I'm not sure how I've seen so much because I know we didn't have it on VHS. Maybe it was on TV a lot?

I think I remember more about that movie and how freaking awesome it was than many other movies in my life. I think back to it incredibly frequently...from the wheelies to the flying couch to the heads to the room of glass and TikTok, lovely awesome amazing TikTok. I feel like between this movie and original Star Wars, I decided archeology was like the coolest thing ever because it was pretty much the reality of alternate/parallel universes although I didn't know about that idea until high school.

Man, now I want to watch Return to Oz, but I need to finish unpacking my house...
posted by sio42 at 2:19 PM on June 9 [1 favorite]


That Ray Bolger sequence should have been kept. It would now be in the...director's cut.
posted by datawrangler at 2:39 PM on June 9


Best Oz adaptation is still the Oz Squad comic.
posted by MartinWisse at 2:41 PM on June 9


Zardoz?
posted by oonh at 2:48 PM on June 9 [5 favorites]


I never read the Oz books (except I started some weird fanfic thing by Martin Gardner(!) once, and Diana Wynne Jones put an extract in an anthology she edited), but in terms of ~worldbuilding~ I really enjoy these interpretations by Evan Dahm (for example).
posted by rollick at 2:54 PM on June 9


Honorary Oz-remake status should probably go to the Sid and Marty Krofft series H. R. Pufnstuf. It's way beyond merely influenced, about half those Oz films listed here have fewer similarities.
posted by George_Spiggott at 3:32 PM on June 9


Amazing post!

This thread has made me remember how much my wee sister and I loved Return to Oz. (And also made me realise it's about 25 years since I last saw it. Ack.) I think a Silver Jubilee viewing is in order...
posted by billiebee at 3:33 PM on June 9


Damn, I forgot to include Tom and Jerry's Wizard of Oz.
posted by DirtyOldTown at 3:34 PM on June 9


Whenever I hear Michael Symon laugh I think of Wheelers. Shudder.
posted by slipthought at 3:47 PM on June 9


Not in the book, no. The "it was all a dream" was all MGM.

Interesting. I read the book as a kid and clearly entirely forgot the different ending.

Either way, my favorite thing about the entire Oz conceit was the original book illustrations. I remember the cover of Ozma Of Oz just seemed so fucking cool, and I was disappointed that the book has basically nothing to do with Dorothy or her companions.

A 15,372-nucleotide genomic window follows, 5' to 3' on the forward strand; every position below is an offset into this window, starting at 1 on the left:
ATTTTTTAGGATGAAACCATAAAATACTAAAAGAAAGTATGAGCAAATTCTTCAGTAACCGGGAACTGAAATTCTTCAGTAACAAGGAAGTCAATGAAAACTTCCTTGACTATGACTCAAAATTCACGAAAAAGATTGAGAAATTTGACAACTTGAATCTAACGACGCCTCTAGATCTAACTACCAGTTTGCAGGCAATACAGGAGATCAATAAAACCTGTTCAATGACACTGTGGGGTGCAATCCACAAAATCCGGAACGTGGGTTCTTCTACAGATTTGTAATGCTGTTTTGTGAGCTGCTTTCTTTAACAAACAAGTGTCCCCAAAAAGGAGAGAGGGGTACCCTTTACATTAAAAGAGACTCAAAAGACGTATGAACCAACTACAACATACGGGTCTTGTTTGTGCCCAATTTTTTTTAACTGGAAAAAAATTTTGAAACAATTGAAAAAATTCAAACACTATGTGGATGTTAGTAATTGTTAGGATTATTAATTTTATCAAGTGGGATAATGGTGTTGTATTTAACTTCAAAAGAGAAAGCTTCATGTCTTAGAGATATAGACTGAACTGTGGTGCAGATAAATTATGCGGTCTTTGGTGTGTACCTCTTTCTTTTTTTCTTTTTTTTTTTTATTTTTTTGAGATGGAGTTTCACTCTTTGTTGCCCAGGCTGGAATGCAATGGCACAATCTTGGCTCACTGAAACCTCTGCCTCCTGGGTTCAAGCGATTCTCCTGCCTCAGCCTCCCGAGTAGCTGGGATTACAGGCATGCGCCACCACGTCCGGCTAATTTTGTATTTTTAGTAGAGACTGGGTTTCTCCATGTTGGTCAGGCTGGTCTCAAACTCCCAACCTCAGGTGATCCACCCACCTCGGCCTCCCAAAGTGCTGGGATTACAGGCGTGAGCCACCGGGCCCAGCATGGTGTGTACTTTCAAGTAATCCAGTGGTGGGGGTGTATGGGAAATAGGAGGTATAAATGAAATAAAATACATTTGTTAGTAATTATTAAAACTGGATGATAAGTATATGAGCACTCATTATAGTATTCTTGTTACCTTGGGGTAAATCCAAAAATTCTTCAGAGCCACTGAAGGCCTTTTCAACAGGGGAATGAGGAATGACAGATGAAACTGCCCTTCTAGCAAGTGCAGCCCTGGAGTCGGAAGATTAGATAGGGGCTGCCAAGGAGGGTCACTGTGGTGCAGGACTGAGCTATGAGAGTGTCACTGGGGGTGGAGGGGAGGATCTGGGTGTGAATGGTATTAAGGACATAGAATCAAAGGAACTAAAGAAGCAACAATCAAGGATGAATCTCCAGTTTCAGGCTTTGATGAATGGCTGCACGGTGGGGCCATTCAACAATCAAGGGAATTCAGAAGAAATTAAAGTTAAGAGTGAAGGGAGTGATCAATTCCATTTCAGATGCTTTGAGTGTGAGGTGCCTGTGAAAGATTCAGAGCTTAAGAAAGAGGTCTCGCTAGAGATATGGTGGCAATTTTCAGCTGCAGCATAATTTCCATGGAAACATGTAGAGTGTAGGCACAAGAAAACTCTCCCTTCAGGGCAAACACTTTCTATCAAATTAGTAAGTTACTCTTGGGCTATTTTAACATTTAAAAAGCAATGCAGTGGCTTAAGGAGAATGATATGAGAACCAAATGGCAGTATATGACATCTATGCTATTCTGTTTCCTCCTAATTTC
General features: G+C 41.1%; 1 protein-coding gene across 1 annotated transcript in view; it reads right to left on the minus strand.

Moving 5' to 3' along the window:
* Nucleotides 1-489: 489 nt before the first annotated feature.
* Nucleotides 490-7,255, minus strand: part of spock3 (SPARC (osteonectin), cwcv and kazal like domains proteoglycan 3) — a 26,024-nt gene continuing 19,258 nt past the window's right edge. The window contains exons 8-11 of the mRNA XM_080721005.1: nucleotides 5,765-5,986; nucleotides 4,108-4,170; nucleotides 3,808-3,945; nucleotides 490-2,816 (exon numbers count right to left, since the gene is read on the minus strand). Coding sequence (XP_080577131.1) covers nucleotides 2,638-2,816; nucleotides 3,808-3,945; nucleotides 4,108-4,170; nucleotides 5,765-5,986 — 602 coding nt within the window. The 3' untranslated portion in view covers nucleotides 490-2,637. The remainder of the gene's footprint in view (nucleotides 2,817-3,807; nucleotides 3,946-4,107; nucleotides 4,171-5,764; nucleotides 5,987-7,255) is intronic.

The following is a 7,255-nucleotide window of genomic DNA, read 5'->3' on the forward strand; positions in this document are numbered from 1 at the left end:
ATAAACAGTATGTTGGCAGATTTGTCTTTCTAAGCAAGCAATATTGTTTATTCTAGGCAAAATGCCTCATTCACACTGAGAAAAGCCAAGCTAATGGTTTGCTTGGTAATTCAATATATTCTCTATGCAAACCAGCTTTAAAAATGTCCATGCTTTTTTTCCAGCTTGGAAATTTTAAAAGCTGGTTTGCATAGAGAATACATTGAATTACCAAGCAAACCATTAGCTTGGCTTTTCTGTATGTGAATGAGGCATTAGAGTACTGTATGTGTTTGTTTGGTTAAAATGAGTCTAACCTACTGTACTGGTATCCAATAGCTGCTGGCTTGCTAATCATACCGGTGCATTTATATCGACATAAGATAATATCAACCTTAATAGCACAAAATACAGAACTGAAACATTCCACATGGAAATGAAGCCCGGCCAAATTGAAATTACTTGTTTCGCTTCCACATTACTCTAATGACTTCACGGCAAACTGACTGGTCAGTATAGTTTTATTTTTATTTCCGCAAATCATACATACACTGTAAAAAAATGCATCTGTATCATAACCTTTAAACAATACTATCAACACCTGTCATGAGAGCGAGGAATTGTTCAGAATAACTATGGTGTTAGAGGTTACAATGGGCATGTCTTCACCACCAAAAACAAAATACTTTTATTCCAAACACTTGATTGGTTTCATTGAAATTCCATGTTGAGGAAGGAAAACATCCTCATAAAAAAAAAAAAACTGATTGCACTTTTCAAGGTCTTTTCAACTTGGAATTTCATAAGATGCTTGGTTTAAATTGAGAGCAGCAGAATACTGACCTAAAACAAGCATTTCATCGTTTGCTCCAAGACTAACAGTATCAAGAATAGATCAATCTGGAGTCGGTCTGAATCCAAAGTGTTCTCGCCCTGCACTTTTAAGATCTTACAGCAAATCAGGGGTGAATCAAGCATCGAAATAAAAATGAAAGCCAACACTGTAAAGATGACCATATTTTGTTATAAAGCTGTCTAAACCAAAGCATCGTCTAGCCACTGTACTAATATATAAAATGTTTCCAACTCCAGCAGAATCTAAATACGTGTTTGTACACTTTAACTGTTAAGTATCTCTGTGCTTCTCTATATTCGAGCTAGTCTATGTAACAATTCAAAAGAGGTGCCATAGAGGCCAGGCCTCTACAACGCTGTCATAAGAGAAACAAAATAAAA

posted by Sara C. at 3:50 PM on June 9


OMG the Wheelers are even creepier than I remember them being when I was little.
posted by Sara C. at 3:51 PM on June 9


You can't really get Oz back without lots of hand-wavey retconning of the dumb dream ending.


Return to Oz pretty much refutes this. It has a bit of a slow start because they spend time introducing the Kansaa-World versions of the Wheelers, Mombi, the Nome King and Tik-Tok. Then Ozma turns up, which means Oz is a real physical place. Some sort of parallel dimension, but it's really there.
posted by WhackyparseThis at 3:54 PM on June 9


Sara C., Ozma of Oz features Dorothy as a main character. Maybe you're thinking of The Marvelous Land of Oz, which has frustrated children for more then a century by being the sequel to The Wonderful Wizard of Oz, even though it does not star Dorothy. The drag with Ozma of Oz is that it's not really in Oz.

The 1985 Return to Oz solves both problems by combining the books.
posted by DirtyOldTown at 3:55 PM on June 9


The amazing thing about Ozma of Oz is that the titular character literally changes sex, starting as farm boy Tip, then being transformed by magic back into her true form as Princess Ozma.
posted by DirtyOldTown at 4:06 PM on June 9


Maybe you're thinking of...

Eh, I was like six years old. It was a long time ago, and they all kind of blend together for me. I just remember the full series being at my grandparents' house and just never being able to get into any of them despite thinking they looked really dope, visually.
posted by Sara C. at 4:09 PM on June 9


The Marvelous Land of Oz was my favorite when I was little and I never understood why there wasn't a movie of it, even though the 1939 Wizard had disappointed me by being too different from the book.
posted by betweenthebars at 4:10 PM on June 9


Can't sleep. Wheelers will eat me.
posted by mediocre at 4:13 PM on June 9


Great post!

The Angry Video Game Nerd did a review of Return to Oz that's worth checking out (if you like the AVGN).
posted by I Havent Killed Anybody Since 1984 at 4:24 PM on June 9


Tin Man was so bad.

I didn't think it was ALL terrible. Alan Cumming as the Scarecrow character was inspired casting. Zooey Deschanel stank up the place as is her want, being a piss poor actress and all. And the Tin Man as PTSD afflicted veteran cop was pretty dumb. But Richard Dreyfus as a carny charlatan Wizard was pretty interesting, I could see how James Franco's character in OTGAP could age into a man like Dreyfus.. not that the two take place in the same continuity or anything.. just that there was some continuity of character happening between the two..